A new program will help protect and enhance fish, wildlife and habitats in and around Koocanusa Reservoir and its tributaries in the Kootenay River system thanks to a $3 million commitment from Columbia Basin Trust. The support will be going toward the creation of the Kootenay-Koocanusa Fish and Wildlife Program, which will help to enhance the environmental health of the area. The program will be delivered by the regionally based Fish and Wildlife Compensation Program.
“Through a variety of consultation processes, Basin residents have identified a program like this to be a priority for the region,” said Neil Muth, Columbia Basin Trust President and CEO. “Support has been overwhelming, so we’re pleased to be able to partner with the Fish and Wildlife Compensation Program to make the idea come to fruition.”
The Fish and Wildlife Compensation Program has a long history of delivering similar programs elsewhere in the Basin and the province, and has a delivery framework already in place. The existing program, which is funded by BC Hydro, is managed through a partnership with the Province of British Columbia and Fisheries and Oceans Canada to conserve and enhance fish, wildlife and their supporting habitats affected by the creation of BC Hydro owned and operated generation facilities in the Coastal, Columbia and Peace regions of British Columbia.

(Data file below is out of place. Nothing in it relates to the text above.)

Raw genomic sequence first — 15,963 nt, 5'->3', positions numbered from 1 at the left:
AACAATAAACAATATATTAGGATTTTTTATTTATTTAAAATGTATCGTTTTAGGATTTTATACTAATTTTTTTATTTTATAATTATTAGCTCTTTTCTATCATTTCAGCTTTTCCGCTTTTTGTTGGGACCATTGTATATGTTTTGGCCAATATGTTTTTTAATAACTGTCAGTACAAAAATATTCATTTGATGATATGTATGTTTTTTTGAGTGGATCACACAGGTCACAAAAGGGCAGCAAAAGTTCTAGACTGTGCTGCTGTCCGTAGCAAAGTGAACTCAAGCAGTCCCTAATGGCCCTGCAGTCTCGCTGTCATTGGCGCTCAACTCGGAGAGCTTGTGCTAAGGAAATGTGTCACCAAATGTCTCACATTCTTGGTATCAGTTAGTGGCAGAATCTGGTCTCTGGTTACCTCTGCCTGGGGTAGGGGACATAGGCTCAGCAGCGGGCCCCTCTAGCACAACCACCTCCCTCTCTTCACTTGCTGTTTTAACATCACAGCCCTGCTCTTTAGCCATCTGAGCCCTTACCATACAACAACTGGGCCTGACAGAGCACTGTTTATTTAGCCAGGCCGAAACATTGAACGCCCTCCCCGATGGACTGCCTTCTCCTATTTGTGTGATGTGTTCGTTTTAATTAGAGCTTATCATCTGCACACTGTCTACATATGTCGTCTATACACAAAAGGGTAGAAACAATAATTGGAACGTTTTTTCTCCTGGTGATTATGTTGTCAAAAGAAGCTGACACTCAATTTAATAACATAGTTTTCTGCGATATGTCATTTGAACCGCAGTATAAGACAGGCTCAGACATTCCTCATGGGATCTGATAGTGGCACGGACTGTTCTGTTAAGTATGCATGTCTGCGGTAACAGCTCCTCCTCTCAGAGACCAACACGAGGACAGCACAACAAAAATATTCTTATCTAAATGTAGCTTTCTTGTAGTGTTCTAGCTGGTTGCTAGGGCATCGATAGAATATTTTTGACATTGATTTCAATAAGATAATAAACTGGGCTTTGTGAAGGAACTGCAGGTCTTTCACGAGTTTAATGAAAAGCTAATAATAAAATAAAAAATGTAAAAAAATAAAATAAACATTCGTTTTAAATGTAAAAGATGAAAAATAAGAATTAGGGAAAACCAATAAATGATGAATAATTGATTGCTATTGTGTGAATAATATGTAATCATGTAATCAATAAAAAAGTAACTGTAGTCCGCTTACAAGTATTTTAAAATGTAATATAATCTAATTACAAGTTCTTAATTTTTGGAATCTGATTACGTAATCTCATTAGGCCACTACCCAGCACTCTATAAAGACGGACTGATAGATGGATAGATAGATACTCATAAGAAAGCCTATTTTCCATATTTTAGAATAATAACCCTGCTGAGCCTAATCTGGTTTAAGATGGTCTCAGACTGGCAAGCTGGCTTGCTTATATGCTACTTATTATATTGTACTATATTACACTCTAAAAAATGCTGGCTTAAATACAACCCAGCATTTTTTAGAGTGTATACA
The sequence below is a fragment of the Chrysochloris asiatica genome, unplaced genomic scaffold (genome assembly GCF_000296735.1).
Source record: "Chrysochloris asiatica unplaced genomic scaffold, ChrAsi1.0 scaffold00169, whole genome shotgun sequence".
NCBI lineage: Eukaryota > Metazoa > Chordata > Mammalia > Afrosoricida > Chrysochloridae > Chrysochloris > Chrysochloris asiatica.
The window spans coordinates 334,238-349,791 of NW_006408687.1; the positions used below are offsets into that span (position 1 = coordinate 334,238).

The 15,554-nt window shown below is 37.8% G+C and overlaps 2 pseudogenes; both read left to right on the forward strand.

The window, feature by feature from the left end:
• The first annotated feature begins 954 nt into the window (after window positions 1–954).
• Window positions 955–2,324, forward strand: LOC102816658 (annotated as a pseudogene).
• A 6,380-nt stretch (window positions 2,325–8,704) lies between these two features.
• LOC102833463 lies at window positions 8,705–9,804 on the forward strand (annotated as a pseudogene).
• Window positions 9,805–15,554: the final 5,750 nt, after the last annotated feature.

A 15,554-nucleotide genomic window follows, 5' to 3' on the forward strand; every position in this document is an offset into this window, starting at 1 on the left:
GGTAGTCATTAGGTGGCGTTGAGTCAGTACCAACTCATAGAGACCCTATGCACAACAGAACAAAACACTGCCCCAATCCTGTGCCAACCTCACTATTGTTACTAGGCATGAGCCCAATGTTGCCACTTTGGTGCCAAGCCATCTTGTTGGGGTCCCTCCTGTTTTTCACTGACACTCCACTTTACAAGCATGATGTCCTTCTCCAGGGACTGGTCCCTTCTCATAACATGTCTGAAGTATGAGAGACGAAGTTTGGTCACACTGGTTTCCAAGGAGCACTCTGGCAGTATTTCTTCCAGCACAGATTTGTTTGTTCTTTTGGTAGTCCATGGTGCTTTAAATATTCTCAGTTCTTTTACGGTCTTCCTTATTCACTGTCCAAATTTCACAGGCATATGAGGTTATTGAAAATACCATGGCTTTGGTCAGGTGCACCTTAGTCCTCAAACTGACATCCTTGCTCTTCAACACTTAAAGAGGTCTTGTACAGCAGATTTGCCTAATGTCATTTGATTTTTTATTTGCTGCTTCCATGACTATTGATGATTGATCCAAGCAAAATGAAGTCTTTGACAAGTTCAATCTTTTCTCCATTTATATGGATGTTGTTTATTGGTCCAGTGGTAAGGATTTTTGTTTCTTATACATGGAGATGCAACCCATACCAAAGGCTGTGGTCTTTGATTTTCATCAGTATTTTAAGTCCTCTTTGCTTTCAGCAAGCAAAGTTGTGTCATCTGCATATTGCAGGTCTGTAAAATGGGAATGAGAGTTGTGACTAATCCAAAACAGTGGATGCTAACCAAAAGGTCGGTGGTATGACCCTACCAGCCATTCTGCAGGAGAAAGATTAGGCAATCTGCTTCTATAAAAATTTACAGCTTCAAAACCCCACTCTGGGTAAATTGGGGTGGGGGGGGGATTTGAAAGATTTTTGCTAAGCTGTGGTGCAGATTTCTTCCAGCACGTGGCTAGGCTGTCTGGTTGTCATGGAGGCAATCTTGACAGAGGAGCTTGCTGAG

By building on this existing framework, cost savings can be realized and an effective, integrated approach can be taken for delivering this new program.
“The Fish and Wildlife Program Board welcomes this opportunity to work with Columbia Basin Trust and strengthen our partnership. We are looking forward to the planning process and hearing from local community members and First Nations to develop and deliver an Action Plan that will benefit fish and wildlife in this area,” said Dave White, Fish and Wildlife Compensation Board member representing the East Kootenays.
Koocanusa Reservoir was created by the construction of Libby Dam in Montana, one of the Columbia River Treaty dams. While the other Canadian reservoirs created by the Columbia River Treaty have fish and wildlife compensation programs in place, there is no water licence associated with Libby Dam issued by the Province of B.C., so there is currently no fish and wildlife compensation program associated with the historical footprint impacts of Koocanusa Reservoir in Canada.
The new Kootenay-Koocanusa program will cover an area of more than 20,000 square kilometres, including the Kootenay River drainage and associated tributaries within Canada, such as the Elk, Bull, St. Mary’s, Lussier, White and Wigwam rivers and the Koocanusa Reservoir itself. See the map at www.cbt.org/KootenayKoocanusaProgramMap.
The next steps are to develop a Kootenay-Koocanusa Watershed Action Plan that will set goals, outcomes and proposed activities. The development of this Action Plan will be guided by a strategic planning working group made up of representatives from Columbia Basin Trust, the Fish and Wildlife Compensation board, provincial government agencies, First Nations, local governments, industry and community groups within the geographic area.